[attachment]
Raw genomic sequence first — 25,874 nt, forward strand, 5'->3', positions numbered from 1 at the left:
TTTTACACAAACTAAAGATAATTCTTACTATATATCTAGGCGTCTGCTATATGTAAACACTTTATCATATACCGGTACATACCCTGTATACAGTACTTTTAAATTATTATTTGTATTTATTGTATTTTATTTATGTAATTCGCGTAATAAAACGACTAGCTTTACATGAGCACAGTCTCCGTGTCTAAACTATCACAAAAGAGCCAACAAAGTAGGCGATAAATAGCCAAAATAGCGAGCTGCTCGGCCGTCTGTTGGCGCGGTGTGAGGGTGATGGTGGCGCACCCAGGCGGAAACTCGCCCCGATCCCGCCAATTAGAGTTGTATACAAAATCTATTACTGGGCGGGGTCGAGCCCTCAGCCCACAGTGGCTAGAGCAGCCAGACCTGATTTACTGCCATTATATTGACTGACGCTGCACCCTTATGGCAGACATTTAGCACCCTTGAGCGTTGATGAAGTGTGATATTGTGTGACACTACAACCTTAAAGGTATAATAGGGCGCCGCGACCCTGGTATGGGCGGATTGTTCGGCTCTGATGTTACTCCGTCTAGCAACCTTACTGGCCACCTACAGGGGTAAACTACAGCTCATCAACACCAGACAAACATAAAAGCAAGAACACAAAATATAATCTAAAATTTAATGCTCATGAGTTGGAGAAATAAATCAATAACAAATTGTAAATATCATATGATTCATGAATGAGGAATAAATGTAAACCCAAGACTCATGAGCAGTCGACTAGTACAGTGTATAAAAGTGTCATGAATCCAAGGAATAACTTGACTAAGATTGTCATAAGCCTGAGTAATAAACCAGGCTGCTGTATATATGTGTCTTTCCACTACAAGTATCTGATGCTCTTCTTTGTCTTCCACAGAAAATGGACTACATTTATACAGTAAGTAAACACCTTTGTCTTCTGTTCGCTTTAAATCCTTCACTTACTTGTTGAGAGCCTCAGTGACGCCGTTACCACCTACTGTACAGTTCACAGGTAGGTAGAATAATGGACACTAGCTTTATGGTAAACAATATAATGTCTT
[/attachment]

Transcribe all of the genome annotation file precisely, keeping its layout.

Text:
Raw genomic sequence first — 25,874 nt, forward strand, 5'->3', positions numbered from 1 at the left:
TTTTACACAAACTAAAGATAATTCTTACTATATATCTAGGCGTCTGCTATATGTAAACACTTTATCATATACCGGTACATACCCTGTATACAGTACTTTTAAATTATTATTTGTATTTATTGTATTTTATTTATGTAATTCGCGTAATAAAACGACTAGCTTTACATGAGCACAGTCTCCGTGTCTAAACTATCACAAAAGAGCCAACAAAGTAGGCGATAAATAGCCAAAATAGCGAGCTGCTCGGCCGTCTGTTGGCGCGGTGTGAGGGTGATGGTGGCGCACCCAGGCGGAAACTCGCCCCGATCCCGCCAATTAGAGTTGTATACAAAATCTATTACTGGGCGGGGTCGAGCCCTCAGCCCACAGTGGCTAGAGCAGCCAGACCTGATTTACTGCCATTATATTGACTGACGCTGCACCCTTATGGCAGACATTTAGCACCCTTGAGCGTTGATGAAGTGTGATATTGTGTGACACTACAACCTTAAAGGTATAATAGGGCGCCGCGACCCTGGTATGGGCGGATTGTTCGGCTCTGATGTTACTCCGTCTAGCAACCTTACTGGCCACCTACAGGGGTAAACTACAGCTCATCAACACCAGACAAACATAAAAGCAAGAACACAAAATATAATCTAAAATTTAATGCTCATGAGTTGGAGAAATAAATCAATAACAAATTGTAAATATCATATGATTCATGAATGAGGAATAAATGTAAACCCAAGACTCATGAGCAGTCGACTAGTACAGTGTATAAAAGTGTCATGAATCCAAGGAATAACTTGACTAAGATTGTCATAAGCCTGAGTAATAAACCAGGCTGCTGTATATATGTGTCTTTCCACTACAAGTATCTGATGCTCTTCTTTGTCTTCCACAGAAAATGGACTACATTTATACAGTAAGTAAACACCTTTGTCTTCTGTTCGCTTTAAATCCTTCACTTACTTGTTGAGAGCCTCAGTGACGCCGTTACCACCTACTGTACAGTTCACAGGTAGGTAGAATAATGGACACTAGCTTTATGGTAAACAATATAATGTCTT